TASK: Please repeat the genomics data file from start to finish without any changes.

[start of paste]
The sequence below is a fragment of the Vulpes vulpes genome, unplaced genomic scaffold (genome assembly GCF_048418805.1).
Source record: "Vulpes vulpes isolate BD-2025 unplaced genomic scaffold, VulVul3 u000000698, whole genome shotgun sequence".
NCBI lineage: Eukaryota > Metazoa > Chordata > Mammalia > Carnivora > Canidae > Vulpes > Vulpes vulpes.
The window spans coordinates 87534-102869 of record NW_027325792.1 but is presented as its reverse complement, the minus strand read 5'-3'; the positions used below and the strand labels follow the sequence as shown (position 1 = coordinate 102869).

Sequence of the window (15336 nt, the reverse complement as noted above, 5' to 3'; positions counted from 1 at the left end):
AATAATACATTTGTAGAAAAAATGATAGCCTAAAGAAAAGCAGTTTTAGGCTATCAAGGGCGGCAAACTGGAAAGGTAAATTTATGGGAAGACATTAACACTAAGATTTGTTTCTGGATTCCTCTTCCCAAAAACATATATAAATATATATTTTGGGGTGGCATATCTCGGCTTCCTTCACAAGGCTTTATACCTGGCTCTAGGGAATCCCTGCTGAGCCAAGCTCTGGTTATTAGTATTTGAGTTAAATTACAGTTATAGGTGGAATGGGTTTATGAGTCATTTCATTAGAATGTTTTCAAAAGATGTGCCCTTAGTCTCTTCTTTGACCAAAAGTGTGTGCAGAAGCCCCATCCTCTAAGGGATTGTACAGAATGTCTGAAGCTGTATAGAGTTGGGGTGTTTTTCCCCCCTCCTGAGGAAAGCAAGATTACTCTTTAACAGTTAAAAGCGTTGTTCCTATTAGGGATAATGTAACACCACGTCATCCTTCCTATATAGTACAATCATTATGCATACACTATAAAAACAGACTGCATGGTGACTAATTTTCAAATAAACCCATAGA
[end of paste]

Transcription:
The sequence below is a fragment of the Vulpes vulpes genome, unplaced genomic scaffold (genome assembly GCF_048418805.1).
Source record: "Vulpes vulpes isolate BD-2025 unplaced genomic scaffold, VulVul3 u000000698, whole genome shotgun sequence".
NCBI lineage: Eukaryota > Metazoa > Chordata > Mammalia > Carnivora > Canidae > Vulpes > Vulpes vulpes.
The window spans coordinates 87534-102869 of record NW_027325792.1 but is presented as its reverse complement, the minus strand read 5'-3'; the positions used below and the strand labels follow the sequence as shown (position 1 = coordinate 102869).

Sequence of the window (15336 nt, the reverse complement as noted above, 5' to 3'; positions counted from 1 at the left end):
AATAATACATTTGTAGAAAAAATGATAGCCTAAAGAAAAGCAGTTTTAGGCTATCAAGGGCGGCAAACTGGAAAGGTAAATTTATGGGAAGACATTAACACTAAGATTTGTTTCTGGATTCCTCTTCCCAAAAACATATATAAATATATATTTTGGGGTGGCATATCTCGGCTTCCTTCACAAGGCTTTATACCTGGCTCTAGGGAATCCCTGCTGAGCCAAGCTCTGGTTATTAGTATTTGAGTTAAATTACAGTTATAGGTGGAATGGGTTTATGAGTCATTTCATTAGAATGTTTTCAAAAGATGTGCCCTTAGTCTCTTCTTTGACCAAAAGTGTGTGCAGAAGCCCCATCCTCTAAGGGATTGTACAGAATGTCTGAAGCTGTATAGAGTTGGGGTGTTTTTCCCCCCTCCTGAGGAAAGCAAGATTACTCTTTAACAGTTAAAAGCGTTGTTCCTATTAGGGATAATGTAACACCACGTCATCCTTCCTATATAGTACAATCATTATGCATACACTATAAAAACAGACTGCATGGTGACTAATTTTCAAATAAACCCATAGA